Every morning. Without fail. The reset. For me it’s almost like a complete reboot because the internal processor that is my brain does this total cache-ing of whatever negative energy or static was effecting me by the previous day’s end. Thus, mentally and emotionally (maybe not physically as I am a middle-aged man) I awake completely refreshed, happy-go-lucky and with a positive mindset for the day and very little-to-no nasty residue from the day before. This can be annoying (sometimes I’d like to hold on to that intense energy from the day before) but I can’t deny that it’s a good thing too. Comes in real handy if you need to apologize the next day for how you acted the day before, or on the flip side of that, be more receptive to the mea culpas of others.
By nature I’m not what one would call “a morning person” because I always (well, used to) stay up late and I’m not exactly anxious to rise early to go to work, but in the last couple of years as I’ve eased into middle-age (and have a weekday grind that starts a 8 AM) I’ve found that even when I don’t need to rise early on weekends and days off that I’ve been rising well before my preferred 10 o’ clock rising time of the good ol’ days (of course that may have something to do with my falling asleep earlier than planned like some old man). This earlier awakening happens by default now but I appreciate it because as a sunshine kid I do like to enjoy as much of the daylight hours as possible as well as those ‘quiet hours’ in my house as they’re perfect for thinking, reading and writing without distraction and interruption. The universe knows my eternal struggle with distractions.
Anyway, good morning to the two or three of you reading this after it posts. I am reset for this glorious new day! Here’s hoping it’s not downhill from here. I need tea.
I am a proud and eager subscriber of writer Warren Ellis’weekly newsletter Oribital Operations. On a weekly basis (or therabouts) I can expect him to touch upon various topics that run the gamut of intelligent, thought-provoking, humorous and enlightening. A couple of weeks ago he stated something that really stopped me in my tracks, something I feel I must share with other writers.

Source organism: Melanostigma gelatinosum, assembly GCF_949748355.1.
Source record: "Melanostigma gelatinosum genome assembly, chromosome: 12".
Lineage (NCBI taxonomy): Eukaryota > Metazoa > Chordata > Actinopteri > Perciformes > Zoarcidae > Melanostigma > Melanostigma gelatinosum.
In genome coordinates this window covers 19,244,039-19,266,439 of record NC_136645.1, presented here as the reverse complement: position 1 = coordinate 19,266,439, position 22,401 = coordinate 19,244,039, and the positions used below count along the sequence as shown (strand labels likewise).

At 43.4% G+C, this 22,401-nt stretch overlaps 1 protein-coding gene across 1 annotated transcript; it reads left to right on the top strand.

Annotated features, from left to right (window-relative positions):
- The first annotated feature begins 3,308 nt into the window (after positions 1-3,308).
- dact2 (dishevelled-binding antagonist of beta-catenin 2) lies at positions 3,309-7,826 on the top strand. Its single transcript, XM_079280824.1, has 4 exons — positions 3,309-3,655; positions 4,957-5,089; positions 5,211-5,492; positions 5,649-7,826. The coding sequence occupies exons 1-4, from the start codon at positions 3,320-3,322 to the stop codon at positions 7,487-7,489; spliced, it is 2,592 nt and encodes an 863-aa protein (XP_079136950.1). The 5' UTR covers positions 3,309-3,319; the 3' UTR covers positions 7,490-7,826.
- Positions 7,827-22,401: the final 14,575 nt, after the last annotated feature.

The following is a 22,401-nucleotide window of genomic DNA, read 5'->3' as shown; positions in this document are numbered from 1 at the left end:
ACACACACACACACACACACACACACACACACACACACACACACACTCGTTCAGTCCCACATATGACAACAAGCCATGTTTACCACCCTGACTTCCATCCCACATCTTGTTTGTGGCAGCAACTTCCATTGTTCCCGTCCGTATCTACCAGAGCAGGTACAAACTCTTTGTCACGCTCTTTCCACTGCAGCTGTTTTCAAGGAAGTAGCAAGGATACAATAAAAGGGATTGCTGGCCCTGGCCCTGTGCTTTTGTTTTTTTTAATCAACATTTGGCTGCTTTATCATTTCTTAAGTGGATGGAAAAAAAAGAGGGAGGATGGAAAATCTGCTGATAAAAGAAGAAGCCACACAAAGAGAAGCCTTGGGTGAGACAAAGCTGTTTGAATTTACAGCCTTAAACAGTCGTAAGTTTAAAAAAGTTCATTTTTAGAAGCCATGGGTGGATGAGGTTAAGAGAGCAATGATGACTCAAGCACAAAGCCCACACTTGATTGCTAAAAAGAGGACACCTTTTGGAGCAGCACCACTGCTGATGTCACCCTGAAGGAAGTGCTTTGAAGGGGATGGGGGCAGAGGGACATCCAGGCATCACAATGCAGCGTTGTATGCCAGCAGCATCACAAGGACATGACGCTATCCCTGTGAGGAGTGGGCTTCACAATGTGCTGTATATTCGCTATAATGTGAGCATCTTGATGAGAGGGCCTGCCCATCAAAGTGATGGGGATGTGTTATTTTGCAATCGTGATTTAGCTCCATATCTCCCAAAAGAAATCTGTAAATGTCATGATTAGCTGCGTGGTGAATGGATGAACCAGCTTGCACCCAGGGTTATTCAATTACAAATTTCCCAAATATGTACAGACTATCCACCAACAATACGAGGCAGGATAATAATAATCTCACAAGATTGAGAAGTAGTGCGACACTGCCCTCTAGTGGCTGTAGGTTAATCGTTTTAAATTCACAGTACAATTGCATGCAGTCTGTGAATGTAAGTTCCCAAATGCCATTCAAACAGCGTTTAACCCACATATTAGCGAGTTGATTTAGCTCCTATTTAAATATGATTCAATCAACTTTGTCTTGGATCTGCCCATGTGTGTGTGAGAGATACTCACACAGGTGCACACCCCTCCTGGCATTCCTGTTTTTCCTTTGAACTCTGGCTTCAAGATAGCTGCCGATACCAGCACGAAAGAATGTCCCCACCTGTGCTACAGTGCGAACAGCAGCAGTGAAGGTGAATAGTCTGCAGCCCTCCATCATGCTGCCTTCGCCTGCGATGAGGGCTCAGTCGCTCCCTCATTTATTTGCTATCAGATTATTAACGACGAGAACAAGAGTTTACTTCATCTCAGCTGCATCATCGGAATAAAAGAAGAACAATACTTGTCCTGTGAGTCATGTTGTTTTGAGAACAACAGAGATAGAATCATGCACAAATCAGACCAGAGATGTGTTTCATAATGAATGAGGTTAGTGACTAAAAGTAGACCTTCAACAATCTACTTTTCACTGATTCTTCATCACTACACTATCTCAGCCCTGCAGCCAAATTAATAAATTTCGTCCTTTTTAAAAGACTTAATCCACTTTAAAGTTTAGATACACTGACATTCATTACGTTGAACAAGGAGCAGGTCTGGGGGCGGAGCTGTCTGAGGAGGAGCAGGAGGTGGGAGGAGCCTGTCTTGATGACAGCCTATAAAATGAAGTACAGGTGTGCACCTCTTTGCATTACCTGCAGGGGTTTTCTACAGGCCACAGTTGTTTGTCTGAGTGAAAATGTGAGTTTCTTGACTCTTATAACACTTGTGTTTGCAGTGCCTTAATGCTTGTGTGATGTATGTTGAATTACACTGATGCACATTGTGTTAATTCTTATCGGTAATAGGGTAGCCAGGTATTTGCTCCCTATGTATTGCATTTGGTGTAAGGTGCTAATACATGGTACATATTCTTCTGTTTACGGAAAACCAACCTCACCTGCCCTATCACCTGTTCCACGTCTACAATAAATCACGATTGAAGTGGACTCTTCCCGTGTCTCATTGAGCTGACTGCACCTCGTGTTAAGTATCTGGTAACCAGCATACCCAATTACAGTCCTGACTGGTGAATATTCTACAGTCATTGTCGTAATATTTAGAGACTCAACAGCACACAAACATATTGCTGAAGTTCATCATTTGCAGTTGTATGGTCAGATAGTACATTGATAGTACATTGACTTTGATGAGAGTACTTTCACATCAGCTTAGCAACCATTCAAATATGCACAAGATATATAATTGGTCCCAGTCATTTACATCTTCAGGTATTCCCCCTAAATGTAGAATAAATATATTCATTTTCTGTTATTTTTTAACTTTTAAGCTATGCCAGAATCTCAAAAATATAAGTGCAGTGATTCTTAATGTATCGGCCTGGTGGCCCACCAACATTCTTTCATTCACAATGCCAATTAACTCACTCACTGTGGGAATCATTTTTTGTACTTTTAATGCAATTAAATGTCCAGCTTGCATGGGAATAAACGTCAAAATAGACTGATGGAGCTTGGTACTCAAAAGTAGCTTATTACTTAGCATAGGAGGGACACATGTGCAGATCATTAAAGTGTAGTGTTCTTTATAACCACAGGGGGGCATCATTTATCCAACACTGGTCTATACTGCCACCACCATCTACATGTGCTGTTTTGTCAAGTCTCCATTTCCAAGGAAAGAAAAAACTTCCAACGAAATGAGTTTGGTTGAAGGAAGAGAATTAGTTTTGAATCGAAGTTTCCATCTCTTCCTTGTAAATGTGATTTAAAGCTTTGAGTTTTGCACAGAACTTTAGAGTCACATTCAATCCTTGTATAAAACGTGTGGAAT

“. . .thoughts about how commercial storytelling is changing. Look at the ructions television has gone through in the last fifteen years. The “endless” run (and the end brought by economics as much as anything) looks like an aged form now, and novels for television are where the important stuff is done. TRUE DETECTIVE, and the even more innovative AMERICAN HORROR STORY (and now AMERICAN CRIME) where the cast are a stable putting on a new play every season.
I think Jeff VanderMeer’s interlocking SOUTHERN REACH novels, all three released in the same 12 months, might prove to be a very interesting model for prose.
But it’s also a set of thoughts — and I haven’t nailed this down, I’m going to come back to it — about how narrative forms need to keep moving at the pace of the world to some extent, need to keep looking for new sounds. Also, going back to earlier scenes and digging through their rubble for something that can be mutated and gene-edited in a lab and bolted on to something else in order to make something modern. It’s not looking backward when you’re constructing something new out of the parts. Frankenstein wasn’t an archaeologist.
Keep building. Keep shooting lightning into things to see what happens. That’s what the narrative enterprise needs. That’s been my constant aspiration.”